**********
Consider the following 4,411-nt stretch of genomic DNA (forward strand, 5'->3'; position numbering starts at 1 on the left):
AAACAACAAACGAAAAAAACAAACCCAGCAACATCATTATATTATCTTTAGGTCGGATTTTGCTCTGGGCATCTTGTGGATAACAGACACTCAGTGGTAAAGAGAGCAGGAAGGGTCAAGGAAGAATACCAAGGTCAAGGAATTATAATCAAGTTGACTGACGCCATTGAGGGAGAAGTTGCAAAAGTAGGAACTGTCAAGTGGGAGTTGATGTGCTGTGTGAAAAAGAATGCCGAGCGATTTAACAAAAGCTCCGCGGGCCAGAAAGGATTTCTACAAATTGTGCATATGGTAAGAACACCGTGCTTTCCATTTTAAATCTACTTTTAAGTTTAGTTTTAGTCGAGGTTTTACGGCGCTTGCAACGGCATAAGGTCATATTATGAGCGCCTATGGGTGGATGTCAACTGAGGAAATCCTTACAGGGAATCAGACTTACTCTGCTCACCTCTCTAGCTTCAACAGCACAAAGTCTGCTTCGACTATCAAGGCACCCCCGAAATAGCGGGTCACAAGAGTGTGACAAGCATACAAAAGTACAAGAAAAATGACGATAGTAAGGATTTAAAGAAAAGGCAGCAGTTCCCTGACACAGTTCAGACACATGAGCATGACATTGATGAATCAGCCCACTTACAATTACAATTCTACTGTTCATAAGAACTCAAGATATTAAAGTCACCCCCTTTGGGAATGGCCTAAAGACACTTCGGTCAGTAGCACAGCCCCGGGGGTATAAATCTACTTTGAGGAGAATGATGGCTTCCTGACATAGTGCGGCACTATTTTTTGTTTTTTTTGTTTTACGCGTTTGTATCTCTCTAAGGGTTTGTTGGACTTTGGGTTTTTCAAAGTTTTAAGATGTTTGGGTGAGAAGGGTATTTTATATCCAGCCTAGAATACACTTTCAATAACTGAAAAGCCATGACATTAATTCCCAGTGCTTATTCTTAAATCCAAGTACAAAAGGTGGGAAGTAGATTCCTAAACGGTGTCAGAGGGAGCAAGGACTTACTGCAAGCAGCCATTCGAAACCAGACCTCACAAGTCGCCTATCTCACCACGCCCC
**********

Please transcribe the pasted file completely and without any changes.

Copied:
Consider the following 4,411-nt stretch of genomic DNA (forward strand, 5'->3'; position numbering starts at 1 on the left):
AAACAACAAACGAAAAAAACAAACCCAGCAACATCATTATATTATCTTTAGGTCGGATTTTGCTCTGGGCATCTTGTGGATAACAGACACTCAGTGGTAAAGAGAGCAGGAAGGGTCAAGGAAGAATACCAAGGTCAAGGAATTATAATCAAGTTGACTGACGCCATTGAGGGAGAAGTTGCAAAAGTAGGAACTGTCAAGTGGGAGTTGATGTGCTGTGTGAAAAAGAATGCCGAGCGATTTAACAAAAGCTCCGCGGGCCAGAAAGGATTTCTACAAATTGTGCATATGGTAAGAACACCGTGCTTTCCATTTTAAATCTACTTTTAAGTTTAGTTTTAGTCGAGGTTTTACGGCGCTTGCAACGGCATAAGGTCATATTATGAGCGCCTATGGGTGGATGTCAACTGAGGAAATCCTTACAGGGAATCAGACTTACTCTGCTCACCTCTCTAGCTTCAACAGCACAAAGTCTGCTTCGACTATCAAGGCACCCCCGAAATAGCGGGTCACAAGAGTGTGACAAGCATACAAAAGTACAAGAAAAATGACGATAGTAAGGATTTAAAGAAAAGGCAGCAGTTCCCTGACACAGTTCAGACACATGAGCATGACATTGATGAATCAGCCCACTTACAATTACAATTCTACTGTTCATAAGAACTCAAGATATTAAAGTCACCCCCTTTGGGAATGGCCTAAAGACACTTCGGTCAGTAGCACAGCCCCGGGGGTATAAATCTACTTTGAGGAGAATGATGGCTTCCTGACATAGTGCGGCACTATTTTTTGTTTTTTTTGTTTTACGCGTTTGTATCTCTCTAAGGGTTTGTTGGACTTTGGGTTTTTCAAAGTTTTAAGATGTTTGGGTGAGAAGGGTATTTTATATCCAGCCTAGAATACACTTTCAATAACTGAAAAGCCATGACATTAATTCCCAGTGCTTATTCTTAAATCCAAGTACAAAAGGTGGGAAGTAGATTCCTAAACGGTGTCAGAGGGAGCAAGGACTTACTGCAAGCAGCCATTCGAAACCAGACCTCACAAGTCGCCTATCTCACCACGCCCC